Commentary on the Abuse of Metal Chelation Therapy in Patients with Autism Spectrum Disorders
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Approximately half a million patients with autism spectrum disorders are subjected to chelation therapy in the US annually. The overwhelming majority of such cases are chelated for non-accepted medical indications. These patients may seek evaluation when a urine sample is assayed after the administration of a chelating agent and the values obtained have been improperly compared to references ranges for non-chelated urines, causing falsely elevated results. Legitimate practitioners confronted with such data must decide, preferably in consultation with the patient or their guardian(s), whether to do further testing using legitimate methodology or to simply dismiss the results of the improper testing. Bayesian principles tell us that further testing is likely to yield results within normal reference ranges. However, under some circumstances, it is useful to do such testing in order to demonstrate that there is no need for chelation therapy. Unnecessary chelation therapy is expensive, can cause significant acute adverse effects, and may be associated with long-term consequences.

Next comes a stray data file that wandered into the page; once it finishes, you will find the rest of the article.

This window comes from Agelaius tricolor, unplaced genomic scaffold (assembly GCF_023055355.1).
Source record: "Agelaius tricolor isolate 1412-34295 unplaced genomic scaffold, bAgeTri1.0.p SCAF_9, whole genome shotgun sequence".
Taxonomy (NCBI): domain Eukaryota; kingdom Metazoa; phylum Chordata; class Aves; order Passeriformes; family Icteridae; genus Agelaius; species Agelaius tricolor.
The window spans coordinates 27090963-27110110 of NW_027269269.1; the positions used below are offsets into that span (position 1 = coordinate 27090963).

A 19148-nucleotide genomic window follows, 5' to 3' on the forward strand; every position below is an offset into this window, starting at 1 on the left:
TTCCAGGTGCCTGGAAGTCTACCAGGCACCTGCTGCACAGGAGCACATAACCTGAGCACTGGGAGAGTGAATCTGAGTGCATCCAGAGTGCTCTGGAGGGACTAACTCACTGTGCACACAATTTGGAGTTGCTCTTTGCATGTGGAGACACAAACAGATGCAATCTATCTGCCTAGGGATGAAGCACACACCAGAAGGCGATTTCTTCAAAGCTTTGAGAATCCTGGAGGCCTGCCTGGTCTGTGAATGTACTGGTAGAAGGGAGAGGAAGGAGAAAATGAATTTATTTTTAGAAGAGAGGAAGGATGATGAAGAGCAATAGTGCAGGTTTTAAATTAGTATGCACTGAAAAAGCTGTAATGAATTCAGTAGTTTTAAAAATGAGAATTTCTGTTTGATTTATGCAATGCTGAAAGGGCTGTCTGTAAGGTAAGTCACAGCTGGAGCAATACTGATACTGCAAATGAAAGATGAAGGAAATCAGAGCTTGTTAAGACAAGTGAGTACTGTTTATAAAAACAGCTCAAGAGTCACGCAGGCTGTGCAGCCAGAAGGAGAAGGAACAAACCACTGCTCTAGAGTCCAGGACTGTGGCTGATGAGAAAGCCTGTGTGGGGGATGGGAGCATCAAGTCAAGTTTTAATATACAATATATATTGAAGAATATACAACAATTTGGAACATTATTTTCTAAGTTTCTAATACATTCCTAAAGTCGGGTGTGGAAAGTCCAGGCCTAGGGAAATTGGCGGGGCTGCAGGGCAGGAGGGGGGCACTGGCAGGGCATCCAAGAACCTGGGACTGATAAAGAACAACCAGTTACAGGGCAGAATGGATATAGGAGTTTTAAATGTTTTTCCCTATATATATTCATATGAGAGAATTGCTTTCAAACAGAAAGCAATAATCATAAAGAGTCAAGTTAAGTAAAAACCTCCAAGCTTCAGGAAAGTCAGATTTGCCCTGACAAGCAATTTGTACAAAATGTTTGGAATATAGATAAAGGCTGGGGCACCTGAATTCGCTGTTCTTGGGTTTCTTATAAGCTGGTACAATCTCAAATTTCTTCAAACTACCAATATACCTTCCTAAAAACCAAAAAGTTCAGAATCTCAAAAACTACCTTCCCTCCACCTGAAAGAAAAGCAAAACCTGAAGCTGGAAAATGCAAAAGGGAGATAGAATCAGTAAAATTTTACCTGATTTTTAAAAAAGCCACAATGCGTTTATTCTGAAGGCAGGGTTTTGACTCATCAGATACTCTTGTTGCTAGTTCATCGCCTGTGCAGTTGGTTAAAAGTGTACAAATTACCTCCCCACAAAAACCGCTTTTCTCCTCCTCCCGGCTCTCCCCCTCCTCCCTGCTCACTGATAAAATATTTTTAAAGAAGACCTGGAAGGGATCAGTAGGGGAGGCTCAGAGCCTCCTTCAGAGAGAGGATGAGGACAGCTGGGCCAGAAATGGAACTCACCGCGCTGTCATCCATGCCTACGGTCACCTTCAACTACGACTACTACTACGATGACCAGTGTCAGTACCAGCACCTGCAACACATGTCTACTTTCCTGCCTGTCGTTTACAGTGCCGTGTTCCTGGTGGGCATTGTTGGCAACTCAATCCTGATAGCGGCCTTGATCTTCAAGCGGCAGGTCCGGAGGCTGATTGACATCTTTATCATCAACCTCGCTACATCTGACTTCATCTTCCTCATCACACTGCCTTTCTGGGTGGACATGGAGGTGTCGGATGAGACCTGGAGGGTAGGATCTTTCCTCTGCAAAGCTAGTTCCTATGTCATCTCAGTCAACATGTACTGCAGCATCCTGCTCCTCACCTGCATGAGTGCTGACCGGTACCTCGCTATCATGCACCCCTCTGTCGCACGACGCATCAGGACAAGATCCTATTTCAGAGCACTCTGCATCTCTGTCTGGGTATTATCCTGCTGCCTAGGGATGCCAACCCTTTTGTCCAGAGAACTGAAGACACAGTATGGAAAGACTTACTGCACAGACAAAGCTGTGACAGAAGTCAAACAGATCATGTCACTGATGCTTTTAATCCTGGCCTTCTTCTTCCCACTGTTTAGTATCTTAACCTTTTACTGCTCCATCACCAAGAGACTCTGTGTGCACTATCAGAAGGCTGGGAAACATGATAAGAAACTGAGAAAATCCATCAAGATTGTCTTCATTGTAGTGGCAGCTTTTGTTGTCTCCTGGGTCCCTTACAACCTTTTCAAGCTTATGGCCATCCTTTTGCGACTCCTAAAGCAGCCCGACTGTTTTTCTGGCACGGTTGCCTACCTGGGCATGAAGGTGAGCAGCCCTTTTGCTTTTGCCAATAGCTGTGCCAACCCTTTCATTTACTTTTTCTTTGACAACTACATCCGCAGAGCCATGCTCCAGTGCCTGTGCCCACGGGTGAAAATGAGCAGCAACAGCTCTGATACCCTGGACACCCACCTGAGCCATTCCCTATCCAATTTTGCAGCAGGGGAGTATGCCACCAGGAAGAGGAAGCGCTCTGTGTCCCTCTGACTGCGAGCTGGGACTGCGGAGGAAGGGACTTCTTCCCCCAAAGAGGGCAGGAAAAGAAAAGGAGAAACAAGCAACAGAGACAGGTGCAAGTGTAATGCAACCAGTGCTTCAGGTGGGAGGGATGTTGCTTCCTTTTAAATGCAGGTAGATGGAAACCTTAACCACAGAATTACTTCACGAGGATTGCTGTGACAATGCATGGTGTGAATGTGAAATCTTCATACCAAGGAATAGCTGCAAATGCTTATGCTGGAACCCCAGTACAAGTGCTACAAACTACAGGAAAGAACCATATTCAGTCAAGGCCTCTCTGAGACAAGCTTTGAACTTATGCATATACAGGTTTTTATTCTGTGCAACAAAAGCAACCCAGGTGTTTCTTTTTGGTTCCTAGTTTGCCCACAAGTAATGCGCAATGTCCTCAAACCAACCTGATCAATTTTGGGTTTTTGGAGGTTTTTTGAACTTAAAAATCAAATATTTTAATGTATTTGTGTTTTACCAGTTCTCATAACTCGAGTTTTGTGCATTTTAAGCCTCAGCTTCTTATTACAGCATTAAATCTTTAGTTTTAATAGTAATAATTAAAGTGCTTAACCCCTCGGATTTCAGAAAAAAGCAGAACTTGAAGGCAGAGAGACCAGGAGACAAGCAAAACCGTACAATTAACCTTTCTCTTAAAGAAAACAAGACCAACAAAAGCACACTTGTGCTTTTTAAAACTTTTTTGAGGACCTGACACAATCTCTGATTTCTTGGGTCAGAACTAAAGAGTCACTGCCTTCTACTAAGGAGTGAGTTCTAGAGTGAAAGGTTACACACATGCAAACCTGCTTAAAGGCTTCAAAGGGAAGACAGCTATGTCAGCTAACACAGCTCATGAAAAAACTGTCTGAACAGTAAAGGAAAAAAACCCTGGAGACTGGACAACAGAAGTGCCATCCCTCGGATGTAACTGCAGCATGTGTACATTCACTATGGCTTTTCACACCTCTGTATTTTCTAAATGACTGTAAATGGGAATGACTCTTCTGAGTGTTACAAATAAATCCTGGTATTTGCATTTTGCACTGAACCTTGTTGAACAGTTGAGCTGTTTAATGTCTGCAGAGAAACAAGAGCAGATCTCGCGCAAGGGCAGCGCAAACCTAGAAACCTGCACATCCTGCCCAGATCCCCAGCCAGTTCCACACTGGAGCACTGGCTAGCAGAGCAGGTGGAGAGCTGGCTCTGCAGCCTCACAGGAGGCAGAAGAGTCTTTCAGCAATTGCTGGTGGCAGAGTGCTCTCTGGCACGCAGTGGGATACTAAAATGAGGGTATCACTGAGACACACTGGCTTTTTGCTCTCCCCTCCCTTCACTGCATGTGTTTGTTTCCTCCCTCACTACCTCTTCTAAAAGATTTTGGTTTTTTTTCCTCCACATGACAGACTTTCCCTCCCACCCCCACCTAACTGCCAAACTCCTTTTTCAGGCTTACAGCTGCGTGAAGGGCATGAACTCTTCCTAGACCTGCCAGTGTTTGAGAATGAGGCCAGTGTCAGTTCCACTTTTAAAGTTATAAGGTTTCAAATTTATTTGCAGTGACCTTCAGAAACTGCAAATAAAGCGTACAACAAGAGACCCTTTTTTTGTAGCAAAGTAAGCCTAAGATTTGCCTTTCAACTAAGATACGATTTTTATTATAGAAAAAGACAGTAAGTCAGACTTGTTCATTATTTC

KeywordsAutism spectrum disorder Chelation therapy Mercury Metal toxicity Elevated body burden of metal
This publication was supported by the cooperative agreement award number 1U61TS000117-04 from the Agency for Toxic Substances and Disease Registry (ATSDR). Its contents are the responsibility of the authors and do not necessarily represent the official views of the Agency for Toxic Substances and Disease Registry (ATSDR).
For the work under consideration for publication, Dr. Brent received an honorarium and reimbursement for travel through the ACMT/ATSDR Cooperative Agreement. Relevant financial activities outside the submitted work: Dr. Brent has been a consultant to the US National Vaccine program and was a witness, on behalf of the US Government, in the National Omnibus Vaccine Hearings.
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